As the number of businesses with AEO status steadily increases, so will the pressure on other companies to also comply. Priority clearance for AEO certificated businesses will, by default, mean that non-certificated organisations will be dealt with as a secondary concern. When time is of the essence, such delays in delivery will inevitably prove ever more costly.
There may be other commercial benefits in having AEO status or in carrying out the work necessary to document procedures and improve the security of your supply chain to obtain AEO status. These may include reduced incidences of theft or losses in transit, improved security and communication with your partners in the supply chain and improved customer confidence.
It is also designed to provide businesses with an internationally recognised quality mark proving their role in the international supply chain is secure and their customs controls and procedures are efficient and compliant. Increasingly, businesses from outside the EU are refusing to deal with companies that haven’t acquired the AEO standard.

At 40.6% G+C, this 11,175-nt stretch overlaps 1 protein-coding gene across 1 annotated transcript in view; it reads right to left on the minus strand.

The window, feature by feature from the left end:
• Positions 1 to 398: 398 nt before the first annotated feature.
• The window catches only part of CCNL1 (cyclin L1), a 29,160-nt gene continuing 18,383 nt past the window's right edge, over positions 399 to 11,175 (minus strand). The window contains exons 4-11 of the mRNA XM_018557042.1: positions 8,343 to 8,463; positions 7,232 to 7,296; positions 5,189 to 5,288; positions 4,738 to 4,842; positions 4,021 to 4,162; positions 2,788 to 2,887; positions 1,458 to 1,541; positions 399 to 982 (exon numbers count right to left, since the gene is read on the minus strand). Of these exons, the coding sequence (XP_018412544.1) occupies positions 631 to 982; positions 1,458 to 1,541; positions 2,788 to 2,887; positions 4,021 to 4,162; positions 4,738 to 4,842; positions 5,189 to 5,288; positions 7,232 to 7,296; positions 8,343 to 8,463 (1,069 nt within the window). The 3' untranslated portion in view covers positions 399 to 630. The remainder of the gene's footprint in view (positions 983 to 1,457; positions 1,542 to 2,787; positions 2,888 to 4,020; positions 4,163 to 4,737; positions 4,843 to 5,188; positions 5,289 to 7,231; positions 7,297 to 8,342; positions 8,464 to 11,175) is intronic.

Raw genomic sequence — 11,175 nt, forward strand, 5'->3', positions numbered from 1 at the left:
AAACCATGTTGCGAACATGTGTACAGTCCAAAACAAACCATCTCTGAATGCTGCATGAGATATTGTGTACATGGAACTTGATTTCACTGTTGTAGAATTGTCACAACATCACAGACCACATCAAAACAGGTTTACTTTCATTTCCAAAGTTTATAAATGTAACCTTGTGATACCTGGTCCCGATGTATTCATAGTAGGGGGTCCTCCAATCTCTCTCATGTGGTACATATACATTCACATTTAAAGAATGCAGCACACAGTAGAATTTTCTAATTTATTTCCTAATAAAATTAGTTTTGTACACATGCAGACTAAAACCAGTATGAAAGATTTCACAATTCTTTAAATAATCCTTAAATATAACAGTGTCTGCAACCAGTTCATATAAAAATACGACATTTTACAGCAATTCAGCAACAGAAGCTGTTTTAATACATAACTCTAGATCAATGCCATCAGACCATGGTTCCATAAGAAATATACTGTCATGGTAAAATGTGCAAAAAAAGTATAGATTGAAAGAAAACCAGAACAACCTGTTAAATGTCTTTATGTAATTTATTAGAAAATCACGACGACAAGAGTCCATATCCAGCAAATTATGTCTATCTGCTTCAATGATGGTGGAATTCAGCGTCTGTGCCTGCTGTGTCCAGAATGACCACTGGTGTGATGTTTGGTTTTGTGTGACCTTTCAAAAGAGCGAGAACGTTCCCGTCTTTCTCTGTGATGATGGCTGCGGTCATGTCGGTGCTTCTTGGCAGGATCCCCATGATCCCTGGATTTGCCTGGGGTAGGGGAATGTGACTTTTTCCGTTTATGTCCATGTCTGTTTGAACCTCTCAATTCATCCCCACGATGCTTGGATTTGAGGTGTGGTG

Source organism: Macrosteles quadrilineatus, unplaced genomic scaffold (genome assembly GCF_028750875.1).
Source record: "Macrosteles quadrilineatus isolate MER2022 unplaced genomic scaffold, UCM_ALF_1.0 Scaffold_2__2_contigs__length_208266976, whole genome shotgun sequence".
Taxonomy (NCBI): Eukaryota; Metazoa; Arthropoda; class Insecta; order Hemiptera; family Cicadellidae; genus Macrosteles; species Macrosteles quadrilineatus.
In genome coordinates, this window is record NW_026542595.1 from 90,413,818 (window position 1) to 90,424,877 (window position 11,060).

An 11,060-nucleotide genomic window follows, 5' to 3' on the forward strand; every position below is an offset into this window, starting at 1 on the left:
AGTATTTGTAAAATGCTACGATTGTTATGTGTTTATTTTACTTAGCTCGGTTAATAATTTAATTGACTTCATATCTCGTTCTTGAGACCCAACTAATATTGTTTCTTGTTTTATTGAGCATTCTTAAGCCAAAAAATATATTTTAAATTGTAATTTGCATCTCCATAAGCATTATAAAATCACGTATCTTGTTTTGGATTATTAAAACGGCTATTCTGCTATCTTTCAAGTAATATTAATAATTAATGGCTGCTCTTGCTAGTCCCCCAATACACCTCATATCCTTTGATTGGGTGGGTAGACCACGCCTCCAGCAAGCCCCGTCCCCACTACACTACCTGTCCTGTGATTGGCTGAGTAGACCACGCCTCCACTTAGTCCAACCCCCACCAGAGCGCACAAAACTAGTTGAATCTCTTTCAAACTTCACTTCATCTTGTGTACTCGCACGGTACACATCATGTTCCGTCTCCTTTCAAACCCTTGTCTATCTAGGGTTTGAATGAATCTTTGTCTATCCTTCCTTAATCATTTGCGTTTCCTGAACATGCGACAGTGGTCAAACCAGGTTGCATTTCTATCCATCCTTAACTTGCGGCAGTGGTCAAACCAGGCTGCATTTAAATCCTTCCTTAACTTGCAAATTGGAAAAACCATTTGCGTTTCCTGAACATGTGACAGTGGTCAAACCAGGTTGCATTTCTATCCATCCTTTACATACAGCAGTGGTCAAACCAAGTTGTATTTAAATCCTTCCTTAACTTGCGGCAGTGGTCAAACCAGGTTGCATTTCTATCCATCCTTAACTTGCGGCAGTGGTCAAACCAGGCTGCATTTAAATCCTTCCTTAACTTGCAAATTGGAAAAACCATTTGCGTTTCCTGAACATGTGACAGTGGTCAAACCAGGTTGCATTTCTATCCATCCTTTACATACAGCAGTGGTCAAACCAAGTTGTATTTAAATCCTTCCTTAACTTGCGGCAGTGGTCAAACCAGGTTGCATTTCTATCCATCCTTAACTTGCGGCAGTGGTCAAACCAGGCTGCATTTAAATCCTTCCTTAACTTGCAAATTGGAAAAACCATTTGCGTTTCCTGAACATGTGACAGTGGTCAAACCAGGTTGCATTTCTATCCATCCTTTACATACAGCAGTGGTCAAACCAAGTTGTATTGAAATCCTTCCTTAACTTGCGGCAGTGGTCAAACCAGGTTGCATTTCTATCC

AEO is governed by European Community law. The basic law is set out in Council Regulation (EEC) No 2913/92 (the Customs Code) as amended by Regulation (EC) No 648/2005 of the European Parliament and of the Council and Commission Regulation (EEC) No 2454/93 (the Implementing Provisions) as amended by Commission Regulation (EEC) No 1875/2006.
Whilst not mandatory, the EU is none the less actively encouraging the majority of organisations who export outside of the EU to sign up to this worldwide initiative, which has been designed to ensure that international supply chains are secure and controlled from the point of origin through to the final delivery destination. Indeed, increasingly many larger organisations are insisting on this as an integral part of any trading partners.